2020 Women’s Daf Yomi: On a different page
Chananya Weissman

Something strange happened over the last 15 years. Women’s Daf Yomi went from being non-existent, to something in the exclusive domain of radical feminists, to a full-fledged movement on the verge of becoming mainstream and even celebrated in some parts of the Orthodox world, as if this is the way it always should have been. All in the span of 15 years.

What’s most remarkable about this transformation (I will not refer to it as “progress”) is that it happened completely under our noses. The Halachic authorities of our time did not convene and issue rulings to clarify the authentic Torah position on this and guide any change from previously accepted norms. There were no scholarly debates or public discussions on the pros and cons of a seismic change of this nature. And yes, despite the thoughtless, pom-pom waving propaganda that the secular-leaning Jewish media has been pushing down your throat, there are always cons.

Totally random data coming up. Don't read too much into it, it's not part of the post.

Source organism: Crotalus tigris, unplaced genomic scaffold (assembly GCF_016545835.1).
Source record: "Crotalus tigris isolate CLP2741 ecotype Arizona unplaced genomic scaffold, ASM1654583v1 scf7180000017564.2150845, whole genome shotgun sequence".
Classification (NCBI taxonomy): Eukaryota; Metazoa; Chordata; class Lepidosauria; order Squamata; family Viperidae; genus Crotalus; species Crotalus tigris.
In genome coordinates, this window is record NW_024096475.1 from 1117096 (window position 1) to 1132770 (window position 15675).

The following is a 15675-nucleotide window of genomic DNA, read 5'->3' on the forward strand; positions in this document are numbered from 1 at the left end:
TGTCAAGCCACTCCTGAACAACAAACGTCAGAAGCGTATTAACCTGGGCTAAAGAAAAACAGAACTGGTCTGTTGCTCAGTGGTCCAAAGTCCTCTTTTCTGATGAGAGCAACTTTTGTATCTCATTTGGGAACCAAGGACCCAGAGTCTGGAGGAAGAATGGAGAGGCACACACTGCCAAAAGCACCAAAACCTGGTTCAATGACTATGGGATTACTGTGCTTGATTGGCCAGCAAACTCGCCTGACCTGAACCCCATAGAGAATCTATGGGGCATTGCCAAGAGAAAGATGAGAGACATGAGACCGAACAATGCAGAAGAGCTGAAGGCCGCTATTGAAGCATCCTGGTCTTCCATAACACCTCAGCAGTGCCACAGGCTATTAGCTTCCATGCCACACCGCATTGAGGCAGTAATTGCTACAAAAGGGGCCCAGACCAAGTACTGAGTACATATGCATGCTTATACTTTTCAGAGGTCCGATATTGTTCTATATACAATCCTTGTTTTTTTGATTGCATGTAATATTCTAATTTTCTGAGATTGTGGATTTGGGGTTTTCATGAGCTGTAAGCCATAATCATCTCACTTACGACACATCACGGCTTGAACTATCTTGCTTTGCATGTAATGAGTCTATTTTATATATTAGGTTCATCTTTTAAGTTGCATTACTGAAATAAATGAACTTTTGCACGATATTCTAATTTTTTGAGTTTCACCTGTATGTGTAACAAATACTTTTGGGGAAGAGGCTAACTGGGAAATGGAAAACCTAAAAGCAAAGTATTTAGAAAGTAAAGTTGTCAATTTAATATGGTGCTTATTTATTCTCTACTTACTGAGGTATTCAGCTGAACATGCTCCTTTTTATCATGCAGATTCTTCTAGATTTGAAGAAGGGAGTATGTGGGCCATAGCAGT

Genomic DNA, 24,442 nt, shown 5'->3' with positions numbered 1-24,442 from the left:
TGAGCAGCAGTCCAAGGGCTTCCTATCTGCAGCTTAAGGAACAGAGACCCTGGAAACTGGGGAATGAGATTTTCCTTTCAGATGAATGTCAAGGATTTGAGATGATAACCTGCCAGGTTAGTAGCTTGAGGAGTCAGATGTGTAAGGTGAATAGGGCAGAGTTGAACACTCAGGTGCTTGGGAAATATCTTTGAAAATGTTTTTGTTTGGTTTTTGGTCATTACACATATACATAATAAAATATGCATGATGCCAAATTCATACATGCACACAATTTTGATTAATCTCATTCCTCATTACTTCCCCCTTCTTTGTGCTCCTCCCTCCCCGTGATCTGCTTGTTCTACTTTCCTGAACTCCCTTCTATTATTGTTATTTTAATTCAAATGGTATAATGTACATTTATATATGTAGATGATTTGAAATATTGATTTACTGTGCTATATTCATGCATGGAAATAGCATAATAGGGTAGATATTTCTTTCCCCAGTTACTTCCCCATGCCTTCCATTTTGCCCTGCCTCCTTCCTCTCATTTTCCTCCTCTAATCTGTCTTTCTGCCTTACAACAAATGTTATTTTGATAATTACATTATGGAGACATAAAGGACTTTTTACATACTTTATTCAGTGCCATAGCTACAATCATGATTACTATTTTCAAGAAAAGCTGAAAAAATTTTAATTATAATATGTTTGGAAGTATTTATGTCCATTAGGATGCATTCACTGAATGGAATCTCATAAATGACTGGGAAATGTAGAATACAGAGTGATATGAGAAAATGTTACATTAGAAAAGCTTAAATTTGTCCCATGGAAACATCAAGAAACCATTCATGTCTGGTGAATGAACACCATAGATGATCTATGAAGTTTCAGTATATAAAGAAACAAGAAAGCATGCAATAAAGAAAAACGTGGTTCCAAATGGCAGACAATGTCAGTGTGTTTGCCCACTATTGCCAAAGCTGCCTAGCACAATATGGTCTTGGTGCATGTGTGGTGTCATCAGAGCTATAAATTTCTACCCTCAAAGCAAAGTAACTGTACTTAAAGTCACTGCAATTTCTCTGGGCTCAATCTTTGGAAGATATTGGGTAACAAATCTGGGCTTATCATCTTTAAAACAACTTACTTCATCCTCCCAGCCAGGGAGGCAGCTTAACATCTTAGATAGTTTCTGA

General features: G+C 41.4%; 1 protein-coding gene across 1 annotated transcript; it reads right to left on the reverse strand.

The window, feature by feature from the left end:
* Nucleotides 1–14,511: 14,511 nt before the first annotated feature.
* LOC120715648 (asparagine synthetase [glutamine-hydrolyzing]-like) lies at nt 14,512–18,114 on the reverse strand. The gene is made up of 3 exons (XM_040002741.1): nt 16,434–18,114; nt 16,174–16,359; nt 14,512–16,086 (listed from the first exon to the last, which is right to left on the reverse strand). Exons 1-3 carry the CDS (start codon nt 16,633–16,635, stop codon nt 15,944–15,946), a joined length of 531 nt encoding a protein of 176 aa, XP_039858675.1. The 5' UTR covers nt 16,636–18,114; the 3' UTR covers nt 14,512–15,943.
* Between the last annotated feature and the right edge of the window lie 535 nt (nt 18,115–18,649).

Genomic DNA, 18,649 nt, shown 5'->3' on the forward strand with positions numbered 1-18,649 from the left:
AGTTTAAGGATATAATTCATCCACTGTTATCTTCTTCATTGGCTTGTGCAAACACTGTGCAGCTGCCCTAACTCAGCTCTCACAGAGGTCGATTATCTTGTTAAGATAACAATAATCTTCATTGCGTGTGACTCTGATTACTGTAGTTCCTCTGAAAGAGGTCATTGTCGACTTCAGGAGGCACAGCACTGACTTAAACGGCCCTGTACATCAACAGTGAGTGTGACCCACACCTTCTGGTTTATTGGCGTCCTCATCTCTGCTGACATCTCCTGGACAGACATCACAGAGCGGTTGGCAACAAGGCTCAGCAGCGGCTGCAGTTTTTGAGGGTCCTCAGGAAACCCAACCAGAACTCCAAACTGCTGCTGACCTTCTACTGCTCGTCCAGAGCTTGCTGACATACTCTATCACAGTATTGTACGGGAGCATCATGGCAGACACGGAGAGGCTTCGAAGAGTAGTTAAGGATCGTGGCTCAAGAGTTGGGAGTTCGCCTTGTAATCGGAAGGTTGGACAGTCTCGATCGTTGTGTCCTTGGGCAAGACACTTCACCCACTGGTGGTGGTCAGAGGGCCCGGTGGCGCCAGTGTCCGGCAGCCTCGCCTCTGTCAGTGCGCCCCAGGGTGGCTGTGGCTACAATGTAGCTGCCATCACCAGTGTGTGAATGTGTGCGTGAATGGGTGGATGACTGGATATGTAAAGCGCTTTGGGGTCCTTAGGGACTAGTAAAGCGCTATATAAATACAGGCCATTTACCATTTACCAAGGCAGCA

Before I get into that, a brief history lesson will provide illuminating context to my concerns. In the ancient year of 2006, Daf Yomi for women was encouraged only by such breakaways from mainstream Orthodox Judaism as the Jewish Orthodox Feminist Alliance and Chovevei Torah. The culture wars that have gone completely out of control today were just starting to really hit their stride, and the Orthodox world was blissfully oblivious to the subversive influences threatening it from the margins. An article in the Jewish Journal appeared with the title “Battle of the sexes reaches Talmudic teachings — why can’t girls learn Gemara?” The “battle line” was not whether Daf Yomi study was appropriate for women, but whether women should study Gemara altogether.

It is vital to note that this sudden controversy over women’s learning and the demand for “equality” paralleled the secular atheistic feminist movement and drew much of its tactics and terminology from them. We’re not talking about the daughters of Tzelofchod approaching Moshe and the elders with the greatest of reverence and willing to accept no for an answer, but activists on the very fringes of religious Judaism with a goal in mind and viewing traditional halacha and norms as being little more than a burden to be overcome. For them “no” is never an acceptable answer, and is taken as evidence of ignorance, primitive thinking, and a desire to oppress.